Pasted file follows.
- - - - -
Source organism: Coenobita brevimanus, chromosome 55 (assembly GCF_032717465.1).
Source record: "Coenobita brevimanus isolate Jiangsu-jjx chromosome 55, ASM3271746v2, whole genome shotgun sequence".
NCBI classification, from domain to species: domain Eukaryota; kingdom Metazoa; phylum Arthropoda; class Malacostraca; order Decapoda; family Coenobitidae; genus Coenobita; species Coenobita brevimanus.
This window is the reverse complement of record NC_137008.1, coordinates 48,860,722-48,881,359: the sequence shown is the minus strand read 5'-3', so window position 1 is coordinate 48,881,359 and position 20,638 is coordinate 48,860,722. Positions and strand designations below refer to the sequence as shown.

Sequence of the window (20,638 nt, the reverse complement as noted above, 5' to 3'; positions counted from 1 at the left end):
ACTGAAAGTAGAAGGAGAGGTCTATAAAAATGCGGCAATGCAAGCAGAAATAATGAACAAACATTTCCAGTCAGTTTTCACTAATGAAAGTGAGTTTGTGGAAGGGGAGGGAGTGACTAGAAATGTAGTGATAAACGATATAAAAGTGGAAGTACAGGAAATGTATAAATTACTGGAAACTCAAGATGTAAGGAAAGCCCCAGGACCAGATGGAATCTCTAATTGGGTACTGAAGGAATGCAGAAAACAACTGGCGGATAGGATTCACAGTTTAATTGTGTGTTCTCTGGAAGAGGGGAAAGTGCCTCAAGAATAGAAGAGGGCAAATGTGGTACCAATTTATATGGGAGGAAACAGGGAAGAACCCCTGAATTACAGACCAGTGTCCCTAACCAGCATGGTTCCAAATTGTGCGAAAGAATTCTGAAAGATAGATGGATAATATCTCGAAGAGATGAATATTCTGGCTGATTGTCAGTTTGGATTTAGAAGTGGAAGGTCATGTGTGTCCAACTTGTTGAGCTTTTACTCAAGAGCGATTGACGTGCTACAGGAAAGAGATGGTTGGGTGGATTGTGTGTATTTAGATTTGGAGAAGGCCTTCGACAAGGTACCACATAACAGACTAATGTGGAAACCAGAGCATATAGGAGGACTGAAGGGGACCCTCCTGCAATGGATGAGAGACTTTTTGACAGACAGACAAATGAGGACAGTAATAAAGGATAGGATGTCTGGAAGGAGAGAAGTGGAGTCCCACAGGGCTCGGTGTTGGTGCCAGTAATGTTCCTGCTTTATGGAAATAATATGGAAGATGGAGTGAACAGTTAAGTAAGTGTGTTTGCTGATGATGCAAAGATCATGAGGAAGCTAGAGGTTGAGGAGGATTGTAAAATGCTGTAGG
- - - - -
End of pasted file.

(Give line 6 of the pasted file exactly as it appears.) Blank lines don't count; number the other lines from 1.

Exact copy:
ACTGAAAGTAGAAGGAGAGGTCTATAAAAATGCGGCAATGCAAGCAGAAATAATGAACAAACATTTCCAGTCAGTTTTCACTAATGAAAGTGAGTTTGTGGAAGGGGAGGGAGTGACTAGAAATGTAGTGATAAACGATATAAAAGTGGAAGTACAGGAAATGTATAAATTACTGGAAACTCAAGATGTAAGGAAAGCCCCAGGACCAGATGGAATCTCTAATTGGGTACTGAAGGAATGCAGAAAACAACTGGCGGATAGGATTCACAGTTTAATTGTGTGTTCTCTGGAAGAGGGGAAAGTGCCTCAAGAATAGAAGAGGGCAAATGTGGTACCAATTTATATGGGAGGAAACAGGGAAGAACCCCTGAATTACAGACCAGTGTCCCTAACCAGCATGGTTCCAAATTGTGCGAAAGAATTCTGAAAGATAGATGGATAATATCTCGAAGAGATGAATATTCTGGCTGATTGTCAGTTTGGATTTAGAAGTGGAAGGTCATGTGTGTCCAACTTGTTGAGCTTTTACTCAAGAGCGATTGACGTGCTACAGGAAAGAGATGGTTGGGTGGATTGTGTGTATTTAGATTTGGAGAAGGCCTTCGACAAGGTACCACATAACAGACTAATGTGGAAACCAGAGCATATAGGAGGACTGAAGGGGACCCTCCTGCAATGGATGAGAGACTTTTTGACAGACAGACAAATGAGGACAGTAATAAAGGATAGGATGTCTGGAAGGAGAGAAGTGGAGTCCCACAGGGCTCGGTGTTGGTGCCAGTAATGTTCCTGCTTTATGGAAATAATATGGAAGATGGAGTGAACAGTTAAGTAAGTGTGTTTGCTGATGATGCAAAGATCATGAGGAAGCTAGAGGTTGAGGAGGATTGTAAAATGCTGTAGG